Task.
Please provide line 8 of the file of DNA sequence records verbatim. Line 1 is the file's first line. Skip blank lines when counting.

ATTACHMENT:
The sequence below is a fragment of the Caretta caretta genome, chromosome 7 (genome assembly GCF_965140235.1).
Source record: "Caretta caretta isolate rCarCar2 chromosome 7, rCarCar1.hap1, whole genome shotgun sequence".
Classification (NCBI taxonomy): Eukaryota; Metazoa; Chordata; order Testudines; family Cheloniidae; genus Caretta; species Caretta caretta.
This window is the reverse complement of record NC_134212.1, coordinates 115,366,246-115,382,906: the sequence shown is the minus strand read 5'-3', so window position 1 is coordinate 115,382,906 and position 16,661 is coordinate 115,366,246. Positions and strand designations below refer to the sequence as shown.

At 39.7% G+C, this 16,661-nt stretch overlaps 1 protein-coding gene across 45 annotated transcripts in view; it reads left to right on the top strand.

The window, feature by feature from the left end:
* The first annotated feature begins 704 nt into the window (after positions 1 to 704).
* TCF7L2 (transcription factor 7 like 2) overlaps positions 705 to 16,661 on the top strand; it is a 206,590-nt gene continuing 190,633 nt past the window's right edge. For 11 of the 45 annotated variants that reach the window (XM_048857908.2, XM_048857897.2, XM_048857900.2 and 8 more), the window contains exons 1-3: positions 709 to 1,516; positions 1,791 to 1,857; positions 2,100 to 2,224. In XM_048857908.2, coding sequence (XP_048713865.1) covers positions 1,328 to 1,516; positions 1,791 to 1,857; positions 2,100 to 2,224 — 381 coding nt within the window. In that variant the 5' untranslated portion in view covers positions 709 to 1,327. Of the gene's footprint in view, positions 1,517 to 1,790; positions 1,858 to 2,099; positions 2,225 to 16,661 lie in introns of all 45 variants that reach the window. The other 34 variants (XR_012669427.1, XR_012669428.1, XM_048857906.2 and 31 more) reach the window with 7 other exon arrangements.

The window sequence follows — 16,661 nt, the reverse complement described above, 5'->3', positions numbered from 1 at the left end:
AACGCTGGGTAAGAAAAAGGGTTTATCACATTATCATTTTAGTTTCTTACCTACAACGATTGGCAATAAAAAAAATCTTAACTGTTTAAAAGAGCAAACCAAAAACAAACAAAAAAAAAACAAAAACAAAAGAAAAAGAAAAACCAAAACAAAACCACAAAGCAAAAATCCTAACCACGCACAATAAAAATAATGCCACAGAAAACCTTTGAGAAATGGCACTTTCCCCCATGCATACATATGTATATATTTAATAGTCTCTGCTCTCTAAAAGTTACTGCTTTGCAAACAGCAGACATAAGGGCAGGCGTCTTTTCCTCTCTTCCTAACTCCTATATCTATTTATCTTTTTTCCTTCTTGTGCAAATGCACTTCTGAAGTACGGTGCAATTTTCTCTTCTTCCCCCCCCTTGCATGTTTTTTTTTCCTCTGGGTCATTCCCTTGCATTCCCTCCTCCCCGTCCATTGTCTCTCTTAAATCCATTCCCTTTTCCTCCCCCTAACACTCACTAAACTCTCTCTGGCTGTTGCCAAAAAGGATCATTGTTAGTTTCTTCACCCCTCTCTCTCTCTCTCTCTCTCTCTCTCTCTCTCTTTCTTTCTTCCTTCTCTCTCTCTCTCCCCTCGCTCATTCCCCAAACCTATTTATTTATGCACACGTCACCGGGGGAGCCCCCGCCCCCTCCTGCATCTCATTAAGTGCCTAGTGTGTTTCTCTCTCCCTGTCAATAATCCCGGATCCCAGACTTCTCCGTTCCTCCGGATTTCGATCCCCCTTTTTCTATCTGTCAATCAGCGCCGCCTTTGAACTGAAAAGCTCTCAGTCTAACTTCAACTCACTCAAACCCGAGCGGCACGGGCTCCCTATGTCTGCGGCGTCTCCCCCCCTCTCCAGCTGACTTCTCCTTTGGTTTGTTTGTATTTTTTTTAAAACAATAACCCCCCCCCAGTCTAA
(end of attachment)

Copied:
* TCF7L2 (transcription factor 7 like 2) overlaps positions 705 to 16,661 on the top strand; it is a 206,590-nt gene continuing 190,633 nt past the window's right edge. For 11 of the 45 annotated variants that reach the window (XM_048857908.2, XM_048857897.2, XM_048857900.2 and 8 more), the window contains exons 1-3: positions 709 to 1,516; positions 1,791 to 1,857; positions 2,100 to 2,224. In XM_048857908.2, coding sequence (XP_048713865.1) covers positions 1,328 to 1,516; positions 1,791 to 1,857; positions 2,100 to 2,224 — 381 coding nt within the window. In that variant the 5' untranslated portion in view covers positions 709 to 1,327. Of the gene's footprint in view, positions 1,517 to 1,790; positions 1,858 to 2,099; positions 2,225 to 16,661 lie in introns of all 45 variants that reach the window. The other 34 variants (XR_012669427.1, XR_012669428.1, XM_048857906.2 and 31 more) reach the window with 7 other exon arrangements.